Gozo is only a small island, but the landscape along its coast is uniquely diverse and full of natural beauty. A walk around the coast of Gozo is approximately 55 kilometers long, and is typically divided into daily sections of about 10-15 kilometers each. For the more adventurous, the daily sections can be increased. Alternatively, one can take only a short section of the walk to explore a more limited area.
The terrain is a combination of country roads, foot paths, town pavements and several sections without a well-defined path. Some stretches of the coastal route are more challenging hikes, whereas others are easy walks. Overall, Gozo coastal walk is a moderate difficulty hike around the beautiful coast of Gozo. The island has uneven terrain, so going up and down hills and inclines is to be expected.
The Gozo Coastal Walk, developed by the ministry for Gozo, has a brochure which can be downloaded from the Visit Gozo website. While some sections of the walk, designed in 2016, may need to be modified – for example, the Azure Window collapsed in 2017 – the principal route remains unchanged. One needs to make sure to take precautions for the weather, as the rain can make some sections of the walk slippery. It is also important to take care not to walk on private property, which is typically duly marked as such.
The easiest section of the walk goes from San Lawrenz to Marsalforn (the green path marked on the map). It is possible to start it from Dwejra (point 11 on the map) and enjoy the picturesque coast. From San Lawrenz, which is connected by bus to Victoria, the walk goes north and takes you to San Dimitri Chapel in Gharb.
This chapel is dedicated to a Byzantine saint, Demetrius of Thessaloniki. Saint Demetrius is not well known in modern Catholicism, and the presence of this chapel points to Malta’s Byzantine past. According to the local legend, Saint Demetrius saved a local woman’s son from North African pirates by literally jumping out of the painting of himself, together with his horse. He rescued the boy and jumped back into the picture.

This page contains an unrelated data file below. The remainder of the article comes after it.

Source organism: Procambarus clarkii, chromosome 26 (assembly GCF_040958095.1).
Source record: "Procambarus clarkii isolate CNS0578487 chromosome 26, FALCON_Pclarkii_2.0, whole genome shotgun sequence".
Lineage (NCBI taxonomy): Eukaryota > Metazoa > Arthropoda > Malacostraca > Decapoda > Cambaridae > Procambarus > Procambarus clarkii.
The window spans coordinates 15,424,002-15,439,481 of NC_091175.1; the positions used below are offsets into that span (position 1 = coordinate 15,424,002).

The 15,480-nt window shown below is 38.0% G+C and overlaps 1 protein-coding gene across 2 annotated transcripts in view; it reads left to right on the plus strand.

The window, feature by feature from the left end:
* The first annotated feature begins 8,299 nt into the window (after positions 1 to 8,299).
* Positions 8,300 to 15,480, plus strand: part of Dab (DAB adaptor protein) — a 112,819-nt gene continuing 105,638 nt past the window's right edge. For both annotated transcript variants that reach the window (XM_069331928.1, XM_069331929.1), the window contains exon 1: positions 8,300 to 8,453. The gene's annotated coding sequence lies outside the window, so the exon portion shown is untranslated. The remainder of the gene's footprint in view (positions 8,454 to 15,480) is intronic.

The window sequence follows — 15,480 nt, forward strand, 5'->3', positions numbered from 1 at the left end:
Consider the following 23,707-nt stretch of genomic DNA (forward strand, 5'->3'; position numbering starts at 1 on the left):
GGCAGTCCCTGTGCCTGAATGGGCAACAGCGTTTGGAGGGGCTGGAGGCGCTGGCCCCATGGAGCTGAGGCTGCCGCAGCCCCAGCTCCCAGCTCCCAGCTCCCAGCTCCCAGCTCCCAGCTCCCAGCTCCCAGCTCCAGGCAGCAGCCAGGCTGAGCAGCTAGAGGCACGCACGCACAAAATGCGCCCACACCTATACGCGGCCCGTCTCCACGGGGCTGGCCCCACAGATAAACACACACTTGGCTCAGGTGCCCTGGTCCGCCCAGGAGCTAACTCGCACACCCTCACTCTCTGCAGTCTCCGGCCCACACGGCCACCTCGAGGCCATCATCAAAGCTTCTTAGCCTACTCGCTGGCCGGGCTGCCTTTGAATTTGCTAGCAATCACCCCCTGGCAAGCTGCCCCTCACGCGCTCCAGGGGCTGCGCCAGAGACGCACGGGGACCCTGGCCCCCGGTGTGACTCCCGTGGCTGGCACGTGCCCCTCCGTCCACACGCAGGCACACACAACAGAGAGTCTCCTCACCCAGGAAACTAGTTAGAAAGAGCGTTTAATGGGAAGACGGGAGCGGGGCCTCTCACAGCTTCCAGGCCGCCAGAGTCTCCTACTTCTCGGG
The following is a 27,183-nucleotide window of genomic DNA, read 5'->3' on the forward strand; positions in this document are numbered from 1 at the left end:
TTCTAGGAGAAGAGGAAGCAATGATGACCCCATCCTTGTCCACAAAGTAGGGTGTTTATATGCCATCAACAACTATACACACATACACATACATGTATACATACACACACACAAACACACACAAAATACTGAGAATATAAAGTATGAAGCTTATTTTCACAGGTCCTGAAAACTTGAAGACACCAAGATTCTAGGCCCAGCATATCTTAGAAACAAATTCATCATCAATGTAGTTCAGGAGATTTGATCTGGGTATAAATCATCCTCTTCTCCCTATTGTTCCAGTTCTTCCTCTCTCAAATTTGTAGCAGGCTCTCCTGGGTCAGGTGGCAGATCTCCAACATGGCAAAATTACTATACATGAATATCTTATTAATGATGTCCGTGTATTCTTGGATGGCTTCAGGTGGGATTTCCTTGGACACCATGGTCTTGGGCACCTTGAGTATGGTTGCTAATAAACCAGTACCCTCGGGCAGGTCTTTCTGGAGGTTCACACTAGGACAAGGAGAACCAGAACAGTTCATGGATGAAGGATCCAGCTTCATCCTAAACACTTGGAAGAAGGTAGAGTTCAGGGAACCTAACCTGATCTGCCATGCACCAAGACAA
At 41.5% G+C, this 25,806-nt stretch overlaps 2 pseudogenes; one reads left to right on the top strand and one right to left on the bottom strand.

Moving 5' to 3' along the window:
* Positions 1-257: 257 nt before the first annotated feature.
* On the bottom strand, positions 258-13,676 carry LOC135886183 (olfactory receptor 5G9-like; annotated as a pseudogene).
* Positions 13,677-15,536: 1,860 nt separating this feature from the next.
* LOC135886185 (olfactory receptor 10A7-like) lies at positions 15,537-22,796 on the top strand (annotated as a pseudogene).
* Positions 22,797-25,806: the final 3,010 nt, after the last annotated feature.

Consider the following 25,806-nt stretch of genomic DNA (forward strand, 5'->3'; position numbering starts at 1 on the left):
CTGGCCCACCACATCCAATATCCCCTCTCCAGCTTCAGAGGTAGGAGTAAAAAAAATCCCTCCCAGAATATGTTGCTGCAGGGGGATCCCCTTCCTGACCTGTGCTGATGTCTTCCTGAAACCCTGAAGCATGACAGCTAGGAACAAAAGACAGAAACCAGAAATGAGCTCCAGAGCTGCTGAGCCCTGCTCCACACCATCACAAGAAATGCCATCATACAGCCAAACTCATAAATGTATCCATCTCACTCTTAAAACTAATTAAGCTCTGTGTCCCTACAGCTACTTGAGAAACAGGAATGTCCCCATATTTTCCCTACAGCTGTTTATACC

The path passes along scenic valleys of Wied il-Mielah and Wied l-Ghasri, leading to the ancient salt pans which have been in use since the Roman times. While mostly a tourist attraction by now, they are still in use. The walk follows to the beautiful Xwejni bay with its unusual limestone formations. The walk ends in the seaside resort of Marsalforn, which has frequent bus connections to Victoria, as well as many bars, cafes and restaurants to rest in.
Another beautiful area to explore is the coast of the village of Qala, starting from the tranquil Dahlet Qorrot bay, and walking on the rocky coast along the easternmost tip of the island down to Hondoq bay with its incredible views of Malta, Comino and the Blue Lagoon. In season, there are small boats going from Hondoq to Comino and back every hour. From Hondoq, one can continue along the coast further down to Mgarr Harbour, where the ferries from Malta and Comino berth.
The best time for taking coastal hikes is in the shoulder season, October to December and March to May. In the summer, the Maltese sun is too strong for long hikes. In January and February, it is typically cold and rainy. These are also the months when Malta and Gozo often get extremely windy (although strong winds can happen any time of the year). Additionally, it is best to avoid rocky paths in the rain, as some of the limestone gets dangerously slippery when wet.